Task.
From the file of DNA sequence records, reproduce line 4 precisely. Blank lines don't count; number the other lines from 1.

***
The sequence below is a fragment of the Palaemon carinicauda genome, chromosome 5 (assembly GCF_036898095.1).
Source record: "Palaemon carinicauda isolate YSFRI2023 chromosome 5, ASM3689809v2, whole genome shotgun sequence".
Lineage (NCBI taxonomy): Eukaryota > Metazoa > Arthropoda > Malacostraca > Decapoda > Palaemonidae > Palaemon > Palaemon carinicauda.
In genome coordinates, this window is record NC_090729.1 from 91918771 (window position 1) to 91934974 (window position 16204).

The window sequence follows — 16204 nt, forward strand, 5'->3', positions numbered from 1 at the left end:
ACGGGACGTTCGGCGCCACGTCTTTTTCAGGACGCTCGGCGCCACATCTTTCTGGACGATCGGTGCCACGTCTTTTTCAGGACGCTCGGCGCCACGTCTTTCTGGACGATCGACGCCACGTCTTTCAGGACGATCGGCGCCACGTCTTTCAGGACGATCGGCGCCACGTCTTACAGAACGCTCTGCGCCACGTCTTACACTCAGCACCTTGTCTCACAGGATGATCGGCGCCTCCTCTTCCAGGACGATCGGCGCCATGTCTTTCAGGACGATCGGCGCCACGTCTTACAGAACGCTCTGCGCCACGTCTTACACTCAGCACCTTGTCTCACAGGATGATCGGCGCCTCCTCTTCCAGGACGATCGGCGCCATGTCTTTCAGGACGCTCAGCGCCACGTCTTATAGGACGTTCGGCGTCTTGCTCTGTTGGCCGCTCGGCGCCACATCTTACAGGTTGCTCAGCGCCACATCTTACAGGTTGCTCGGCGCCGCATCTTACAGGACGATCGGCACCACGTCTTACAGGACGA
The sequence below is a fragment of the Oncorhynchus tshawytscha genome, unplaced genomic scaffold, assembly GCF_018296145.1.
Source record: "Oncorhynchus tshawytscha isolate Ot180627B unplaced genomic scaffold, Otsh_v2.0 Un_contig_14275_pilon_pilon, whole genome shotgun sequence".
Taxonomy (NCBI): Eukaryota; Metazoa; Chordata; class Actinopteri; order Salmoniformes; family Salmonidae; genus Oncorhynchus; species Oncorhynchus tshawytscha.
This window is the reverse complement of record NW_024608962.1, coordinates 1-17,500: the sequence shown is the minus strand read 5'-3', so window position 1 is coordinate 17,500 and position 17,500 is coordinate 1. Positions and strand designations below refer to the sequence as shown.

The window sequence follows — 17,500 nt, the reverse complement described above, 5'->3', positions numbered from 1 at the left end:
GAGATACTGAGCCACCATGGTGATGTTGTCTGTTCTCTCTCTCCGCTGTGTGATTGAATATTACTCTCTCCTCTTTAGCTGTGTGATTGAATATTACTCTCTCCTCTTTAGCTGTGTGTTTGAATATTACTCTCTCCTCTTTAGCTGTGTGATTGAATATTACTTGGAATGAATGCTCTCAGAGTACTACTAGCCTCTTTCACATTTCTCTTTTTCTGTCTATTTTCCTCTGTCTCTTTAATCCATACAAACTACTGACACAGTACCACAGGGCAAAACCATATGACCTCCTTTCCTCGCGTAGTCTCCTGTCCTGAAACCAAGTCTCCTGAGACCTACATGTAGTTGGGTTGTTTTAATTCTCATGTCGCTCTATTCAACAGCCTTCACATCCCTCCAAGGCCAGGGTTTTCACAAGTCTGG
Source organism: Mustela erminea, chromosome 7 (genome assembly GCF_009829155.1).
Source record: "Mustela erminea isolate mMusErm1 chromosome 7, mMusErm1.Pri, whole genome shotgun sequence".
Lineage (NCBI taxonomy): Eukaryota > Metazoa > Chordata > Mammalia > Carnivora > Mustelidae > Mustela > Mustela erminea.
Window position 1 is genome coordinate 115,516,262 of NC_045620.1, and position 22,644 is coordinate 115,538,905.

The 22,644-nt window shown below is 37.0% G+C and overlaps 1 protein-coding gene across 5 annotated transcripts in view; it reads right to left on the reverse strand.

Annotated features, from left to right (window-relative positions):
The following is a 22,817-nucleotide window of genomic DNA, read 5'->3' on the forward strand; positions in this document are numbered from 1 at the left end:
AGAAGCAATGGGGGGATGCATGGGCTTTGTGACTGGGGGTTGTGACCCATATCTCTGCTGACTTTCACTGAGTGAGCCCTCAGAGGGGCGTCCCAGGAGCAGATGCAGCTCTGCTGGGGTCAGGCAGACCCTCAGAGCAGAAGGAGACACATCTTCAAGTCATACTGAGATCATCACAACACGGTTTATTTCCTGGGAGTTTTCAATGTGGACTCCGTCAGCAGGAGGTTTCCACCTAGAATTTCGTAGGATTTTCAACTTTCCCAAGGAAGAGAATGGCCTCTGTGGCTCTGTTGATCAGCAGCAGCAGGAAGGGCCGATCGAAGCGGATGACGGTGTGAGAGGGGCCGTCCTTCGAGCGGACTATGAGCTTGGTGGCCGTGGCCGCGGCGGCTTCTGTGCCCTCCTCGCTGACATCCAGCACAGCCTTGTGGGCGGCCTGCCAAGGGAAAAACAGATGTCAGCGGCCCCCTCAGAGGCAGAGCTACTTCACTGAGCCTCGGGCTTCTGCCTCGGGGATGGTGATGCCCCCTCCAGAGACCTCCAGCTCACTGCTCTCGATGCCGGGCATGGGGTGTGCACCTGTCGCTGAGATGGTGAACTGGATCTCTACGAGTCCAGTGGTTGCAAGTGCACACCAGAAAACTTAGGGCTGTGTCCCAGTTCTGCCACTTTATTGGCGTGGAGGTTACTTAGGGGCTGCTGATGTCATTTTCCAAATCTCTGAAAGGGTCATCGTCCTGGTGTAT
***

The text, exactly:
In genome coordinates, this window is record NC_090729.1 from 91918771 (window position 1) to 91934974 (window position 16204).